A splashy hire

Rusk ISD Superintendent Dr. Scott Davis, left, shares his thoughts with new Eagle athletic director and head football coach, Jowell Hancock, right. Hancock, a Jacksonville native, was named Thursday night as the Eagles' new athletic director and head football coach. Hancock worked as head football coach at Dayton High School for the past five seasons.

RUSK — Rusk Independent School District officials could have searched for a month of Sundays and would have been hard pressed to find a football coach with a more accomplished resume when it comes to producing playoff football teams.

The RISD Board of Trustees voted (unanimous decision) in a specially-called meeting Thursday night to extend an offer to Jowell Hancock to become the new athletic director and head football coach at Rusk High School.

Hancock, a graduate of Jacksonville High School, immediately accepted the offer.

For the last 20 football seasons Hancock has played a part in mentoring Dayton (Class 5A) High School football teams in the state playoffs — the last five seasons Hancock served as head coach of the Broncos.

And judging by one of the first public comments that Hancock made after taking the job, he apparently doesn't intend on that streak ending any time soon.

When a school board member, laughingly, asked Hancock if he could insure the Eagles would go 8-2 this fall, Hancock replied, “actually it is my goal for us to go 10-0.”

Being in the post season mix would be a welcomed change in Eagleland, as Rusk football teams have qualified for the playoffs only twice in the past 10 years.

Hancock seemed genuinely elated to be taking over the Rusk athletic program.

“It's a great move family wise and in continuing my coaching career,” Hancock said. “I want to help our young men be successful, both on and off the field.

“(RISD Superintendent) Dr. (Scott) Davis stressed to me that we want to have men of character here and we want our boys and girls to know how to play the game and how to conduct themselves. We want to build a program where everyone is proud of Rusk and the students, in the classroom, out in the community and on the playing field.”

Hancock said the first step is easy to define.

“We want to get as many kids involved as we can and we want to get everyone going in the same direction,” he stated. “This is a great school district academically and we want to do the same thing athletically. We want our kids to be proud of themselves and to be able to develop the leadership skills that it takes to be successful.”

Davis said that he was pleased that a man of Hancock's stature was available.

“We are excited to have him,” he said. “I believe our programs will produce strong men that will compete athletically and represent our school and our community well. That's what (Hancock) brings to the table.”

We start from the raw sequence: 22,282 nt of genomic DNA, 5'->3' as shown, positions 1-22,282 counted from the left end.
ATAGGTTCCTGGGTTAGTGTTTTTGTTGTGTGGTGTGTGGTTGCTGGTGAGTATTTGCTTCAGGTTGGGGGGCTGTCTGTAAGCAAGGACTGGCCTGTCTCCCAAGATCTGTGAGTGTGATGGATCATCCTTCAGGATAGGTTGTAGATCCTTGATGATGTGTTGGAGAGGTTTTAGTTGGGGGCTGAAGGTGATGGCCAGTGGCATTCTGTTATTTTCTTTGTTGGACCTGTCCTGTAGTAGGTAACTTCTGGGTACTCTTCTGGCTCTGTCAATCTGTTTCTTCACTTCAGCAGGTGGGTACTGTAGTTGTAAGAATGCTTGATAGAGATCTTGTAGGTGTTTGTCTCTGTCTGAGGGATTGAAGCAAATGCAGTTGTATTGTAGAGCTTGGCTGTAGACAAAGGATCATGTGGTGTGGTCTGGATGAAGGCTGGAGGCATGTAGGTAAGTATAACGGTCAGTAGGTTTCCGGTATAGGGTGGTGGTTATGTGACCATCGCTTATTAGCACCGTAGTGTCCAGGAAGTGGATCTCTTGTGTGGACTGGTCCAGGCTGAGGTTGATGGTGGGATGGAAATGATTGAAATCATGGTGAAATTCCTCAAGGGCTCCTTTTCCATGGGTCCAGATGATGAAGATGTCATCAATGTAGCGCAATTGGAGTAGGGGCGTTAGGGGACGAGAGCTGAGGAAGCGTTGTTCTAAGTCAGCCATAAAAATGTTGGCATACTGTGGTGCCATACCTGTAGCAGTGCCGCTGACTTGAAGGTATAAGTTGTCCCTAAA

Meanwhile, Hancock said that he is in the process of getting all of the assistant coaches in place at this time.

“We're still in the process of filling some spots on our staff and we want to get the right people in here,” he said. “We're not in a hurry to do that because we want to make sure we get quality applicants and make quality hires that will meet the needs of our kids and that is my job to do that.”

Hancock, a graduate of Stephen F. Austin State University, posted a 39-20 record as a head coach at Dayton, a perennial power in Southeast Texas.

Hancock said that he will bring a fresh approach to Rusk.

“I think we will be innovative,” he said. “We will look at our personnel and see what schemes would best fit them.

“My philosophy has always been to first develop an offensive line, and from there a defensive line. Everything starts from that point. The game of football is pretty simple and we don't want to try to out think ourselves. The best blocking team, the team that takes care of the ball, and the team that can tackle best is usually the team that wins.”

Hancock outlined three points that will be emphasized with the young men who will wear the Red and Black.

“We will teach fundamentals daily,” said Hancock. “We will stress dependability and accountability, which builds on our work ethic.”

Hancock's mantra at Dayton was “no one will outwork the horseshoe (the school's athletic logo; very similar to that of the Indianapolis Colts)”.

Eagle football teams will soon be known for their superior work ethic as well, according to Hancock.

“There is no substitute or replacement for hard work,” he said. “Football is not a game that you can take short cuts in and expect to be successful.”

Coach Hancock's parents, Gayle and Linda Hancock still live in the area.

Jowell Hancock is married to Tammy (nee Burns, a Jacksonville product also)

The couple have three children, Heath (19), Hunter (17) and Haley (14), who will be attending Rusk High School and playing several sports.